Thank goodness it is 2009! The fourth quarter of 2008 was crazy for the market. The wild swings and incredible volatility were maddening. Most investors don’t want to be reminded of how bad it was, but it was apparent in their monthly statements. The good news is that it is over.
Inspired by his high school economics teacher, Rick Pendergraft fell in love with the markets at an early age. He entered his first investing competition at 17, and opened his first brokerage account before he finished college. At the age of 23, on the third options trade he had ever placed, Rick turned $1,800 into $22,000 in less than a week, when the company he bought became the target of a takeover. He admits it was a stroke of luck, but it was a memorable education as to the leverage that options can provide.
After a ten year career in banking, Rick decided to pursue trading full-time. To get his foot in the door, he started out in the sales department at Schaeffer’s Investment Research. It was not long before his talent was recognized and he was invited to apprentice under Bernie Schaeffer, one of the top options traders in the world. Rick thrived in his new position and twice received the award for “Top Trader.”
Rick has developed a loyal following of readers who are grateful for his timely warnings and profitable advice. He is widely recognized as a market expert and has been frequently quoted by Reuters, BusinessWeek, Forbes, USA Today, the New York Times, and the Washington Post. Rick’s primary focus is on identifying short and intermediate term rising and falling trends in the major market sectors. His analysis is based on technical factors along with indicators of market sentiment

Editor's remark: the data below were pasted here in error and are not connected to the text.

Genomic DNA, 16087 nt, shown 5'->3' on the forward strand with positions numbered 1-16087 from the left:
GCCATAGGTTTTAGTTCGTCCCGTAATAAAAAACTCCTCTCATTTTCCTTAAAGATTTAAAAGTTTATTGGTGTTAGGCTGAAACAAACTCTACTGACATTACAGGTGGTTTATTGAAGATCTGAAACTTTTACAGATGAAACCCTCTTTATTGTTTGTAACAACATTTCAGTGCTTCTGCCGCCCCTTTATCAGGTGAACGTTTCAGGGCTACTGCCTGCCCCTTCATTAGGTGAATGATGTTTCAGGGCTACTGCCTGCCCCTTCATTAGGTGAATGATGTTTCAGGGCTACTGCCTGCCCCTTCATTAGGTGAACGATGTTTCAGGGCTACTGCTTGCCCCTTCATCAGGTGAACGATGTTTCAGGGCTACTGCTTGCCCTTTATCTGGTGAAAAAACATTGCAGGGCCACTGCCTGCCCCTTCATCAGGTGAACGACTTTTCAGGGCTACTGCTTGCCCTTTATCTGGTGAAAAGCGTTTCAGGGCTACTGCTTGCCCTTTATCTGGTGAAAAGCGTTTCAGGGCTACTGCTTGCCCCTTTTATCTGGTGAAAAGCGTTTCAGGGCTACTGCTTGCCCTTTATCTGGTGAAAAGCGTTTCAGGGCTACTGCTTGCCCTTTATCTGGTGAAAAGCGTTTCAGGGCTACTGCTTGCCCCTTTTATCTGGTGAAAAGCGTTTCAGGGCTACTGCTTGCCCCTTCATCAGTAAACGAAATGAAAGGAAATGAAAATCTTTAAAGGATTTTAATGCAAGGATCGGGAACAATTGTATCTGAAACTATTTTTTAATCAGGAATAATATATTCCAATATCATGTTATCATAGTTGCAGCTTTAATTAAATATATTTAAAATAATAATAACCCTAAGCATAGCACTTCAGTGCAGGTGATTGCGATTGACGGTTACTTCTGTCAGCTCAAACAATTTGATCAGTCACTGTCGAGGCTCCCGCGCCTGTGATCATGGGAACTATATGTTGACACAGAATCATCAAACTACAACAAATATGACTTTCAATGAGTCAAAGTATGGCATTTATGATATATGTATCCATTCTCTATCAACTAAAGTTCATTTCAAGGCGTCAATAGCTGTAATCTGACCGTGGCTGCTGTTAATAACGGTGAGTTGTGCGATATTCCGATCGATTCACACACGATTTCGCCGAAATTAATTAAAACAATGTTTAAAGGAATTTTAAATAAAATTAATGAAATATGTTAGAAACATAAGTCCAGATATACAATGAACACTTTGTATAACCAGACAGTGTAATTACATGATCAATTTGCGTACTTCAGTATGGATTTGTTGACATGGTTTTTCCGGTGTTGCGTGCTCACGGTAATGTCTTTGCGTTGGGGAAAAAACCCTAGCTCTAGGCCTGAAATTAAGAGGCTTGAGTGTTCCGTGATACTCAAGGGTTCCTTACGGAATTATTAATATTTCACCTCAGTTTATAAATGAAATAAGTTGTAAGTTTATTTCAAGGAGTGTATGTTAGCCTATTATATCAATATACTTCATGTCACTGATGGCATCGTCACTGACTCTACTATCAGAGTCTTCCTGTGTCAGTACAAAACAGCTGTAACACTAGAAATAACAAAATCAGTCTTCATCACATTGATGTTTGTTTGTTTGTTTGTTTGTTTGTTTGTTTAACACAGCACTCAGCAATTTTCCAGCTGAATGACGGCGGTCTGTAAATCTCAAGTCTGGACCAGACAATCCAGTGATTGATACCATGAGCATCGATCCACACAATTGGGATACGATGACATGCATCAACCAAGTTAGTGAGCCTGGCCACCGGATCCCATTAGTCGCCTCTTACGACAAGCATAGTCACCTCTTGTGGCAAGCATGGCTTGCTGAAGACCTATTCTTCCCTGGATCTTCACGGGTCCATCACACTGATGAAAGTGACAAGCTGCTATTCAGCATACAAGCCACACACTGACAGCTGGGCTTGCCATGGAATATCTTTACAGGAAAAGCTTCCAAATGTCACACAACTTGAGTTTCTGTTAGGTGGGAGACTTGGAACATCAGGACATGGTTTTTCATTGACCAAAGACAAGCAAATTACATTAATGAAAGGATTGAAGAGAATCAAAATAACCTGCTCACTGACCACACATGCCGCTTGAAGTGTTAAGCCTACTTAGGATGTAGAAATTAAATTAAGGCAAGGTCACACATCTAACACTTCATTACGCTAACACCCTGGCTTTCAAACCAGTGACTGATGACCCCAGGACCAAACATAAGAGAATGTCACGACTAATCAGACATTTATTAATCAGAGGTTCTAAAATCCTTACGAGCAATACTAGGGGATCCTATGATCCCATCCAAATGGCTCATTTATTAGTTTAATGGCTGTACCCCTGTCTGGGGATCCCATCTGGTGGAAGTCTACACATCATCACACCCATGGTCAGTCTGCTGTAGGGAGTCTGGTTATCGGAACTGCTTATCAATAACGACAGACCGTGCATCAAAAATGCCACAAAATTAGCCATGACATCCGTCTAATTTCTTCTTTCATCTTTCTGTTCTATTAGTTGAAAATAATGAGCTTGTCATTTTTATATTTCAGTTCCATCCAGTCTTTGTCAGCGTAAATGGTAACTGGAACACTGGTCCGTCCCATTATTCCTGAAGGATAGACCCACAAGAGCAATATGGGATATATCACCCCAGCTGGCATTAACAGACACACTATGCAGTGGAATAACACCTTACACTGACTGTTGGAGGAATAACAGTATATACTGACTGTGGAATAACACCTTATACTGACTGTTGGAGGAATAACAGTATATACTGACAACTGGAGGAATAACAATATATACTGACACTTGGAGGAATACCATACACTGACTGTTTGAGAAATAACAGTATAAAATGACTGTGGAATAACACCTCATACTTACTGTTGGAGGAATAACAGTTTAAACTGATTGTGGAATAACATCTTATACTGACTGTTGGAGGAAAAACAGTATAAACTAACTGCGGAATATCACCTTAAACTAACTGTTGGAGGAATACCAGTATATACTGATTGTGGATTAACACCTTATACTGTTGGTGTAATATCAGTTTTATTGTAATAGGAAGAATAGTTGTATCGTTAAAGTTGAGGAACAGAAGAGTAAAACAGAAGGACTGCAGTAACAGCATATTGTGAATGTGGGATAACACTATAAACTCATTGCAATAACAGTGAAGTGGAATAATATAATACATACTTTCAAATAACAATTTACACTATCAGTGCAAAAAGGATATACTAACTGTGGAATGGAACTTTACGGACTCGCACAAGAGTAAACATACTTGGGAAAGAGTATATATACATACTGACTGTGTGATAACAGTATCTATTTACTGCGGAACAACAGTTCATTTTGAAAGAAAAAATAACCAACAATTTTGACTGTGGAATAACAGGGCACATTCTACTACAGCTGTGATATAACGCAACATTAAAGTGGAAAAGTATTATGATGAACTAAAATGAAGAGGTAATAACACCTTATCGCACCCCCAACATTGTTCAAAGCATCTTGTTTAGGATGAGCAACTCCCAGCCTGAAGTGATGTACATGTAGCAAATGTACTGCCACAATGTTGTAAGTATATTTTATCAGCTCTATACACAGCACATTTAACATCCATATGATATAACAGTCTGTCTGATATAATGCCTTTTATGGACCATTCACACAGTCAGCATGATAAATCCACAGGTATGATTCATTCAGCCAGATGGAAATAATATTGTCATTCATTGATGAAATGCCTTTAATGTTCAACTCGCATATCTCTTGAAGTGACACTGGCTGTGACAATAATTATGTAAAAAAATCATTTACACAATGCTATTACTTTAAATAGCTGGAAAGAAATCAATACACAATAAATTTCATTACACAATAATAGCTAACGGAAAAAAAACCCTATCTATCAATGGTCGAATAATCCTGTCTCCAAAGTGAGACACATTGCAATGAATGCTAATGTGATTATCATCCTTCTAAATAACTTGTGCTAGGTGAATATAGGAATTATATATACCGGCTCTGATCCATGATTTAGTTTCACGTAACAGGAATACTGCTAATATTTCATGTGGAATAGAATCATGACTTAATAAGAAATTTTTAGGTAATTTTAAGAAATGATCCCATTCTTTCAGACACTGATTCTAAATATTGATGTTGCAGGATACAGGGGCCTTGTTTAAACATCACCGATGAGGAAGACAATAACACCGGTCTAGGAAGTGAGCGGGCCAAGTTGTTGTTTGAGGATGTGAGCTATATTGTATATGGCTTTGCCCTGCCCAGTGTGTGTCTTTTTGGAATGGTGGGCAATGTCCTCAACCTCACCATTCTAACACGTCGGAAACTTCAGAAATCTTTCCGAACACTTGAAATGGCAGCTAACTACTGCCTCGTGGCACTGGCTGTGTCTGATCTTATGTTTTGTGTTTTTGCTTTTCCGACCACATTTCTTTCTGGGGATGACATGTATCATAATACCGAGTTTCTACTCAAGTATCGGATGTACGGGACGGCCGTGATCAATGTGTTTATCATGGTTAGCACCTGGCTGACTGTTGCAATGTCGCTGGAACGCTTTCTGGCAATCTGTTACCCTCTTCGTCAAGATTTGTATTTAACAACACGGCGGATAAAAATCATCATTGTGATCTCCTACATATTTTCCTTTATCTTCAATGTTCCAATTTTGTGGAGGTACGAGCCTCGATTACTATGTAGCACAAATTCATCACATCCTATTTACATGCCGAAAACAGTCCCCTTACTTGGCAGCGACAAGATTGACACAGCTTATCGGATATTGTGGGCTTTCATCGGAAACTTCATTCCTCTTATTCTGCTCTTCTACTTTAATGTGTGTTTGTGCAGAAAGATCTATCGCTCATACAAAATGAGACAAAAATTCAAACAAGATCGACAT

Rick lives near Delray Beach, FL with his wife and three children.
To me, the holidays are all about the kids. At some point, we all reach the age when our parents have to get us up to open presents rather than the other way around. And once you reach this age, the holidays are a lot more fun when there are little kids around.
The old saying that the market likes to climb a wall of worry is going to come into play over the coming months. If the amount of fear in the market is any indication, that wall has reached new heights and the climb could be long and steady.
Yesterday, I was speaking with a friend of mine who works within the financial industry, on the advertising side of the business. And something Tom said hit home with me: With companies cutting back on advertising, parts of his business are down – but online brokers are going strong.
In golf, when you are putting in the wind, you have to widen your stance.
In volatile markets, this rule can be adapted to apply to trading as well. It may seem like strange advice, but in times of extreme volatility, you need to widen your stop-loss points. Most people think you have to do the opposite and tighten them.
When you hear investment people talk about the big three, they are usually talking about GM, Ford, and Chrysler. But what about the other big three?
As children, most of us dreamed of having three things when we grew up: a nice house, a nice car, and a nice job. Right now, the outlook for this big three is about as optimistic as the outlook for GM, Ford, and Chrysler.
Senator Obama pledged to spend $150 billion on alternative energy during his campaign, and wind energy is an area of interest. With the current financial crisis, he might not be able to devote that much to alternative energy right away – but over the next four years, you can bet government money will be directed at wind and solar energy companies.
You see, “Chris” is a regional sales manager for one of the biggest pharmaceutical companies in the world. His area covers four states, including Florida. And it turns out that inside the pharma industry, they aren’t worried about Obama overhauling the healthcare system.
You may be concerned about the stock market now that Barack Obama has won the election. Some people believe that Republicans are better for Wall Street than Democrats are. But history shows that the market has actually performed better under Democrat presidents.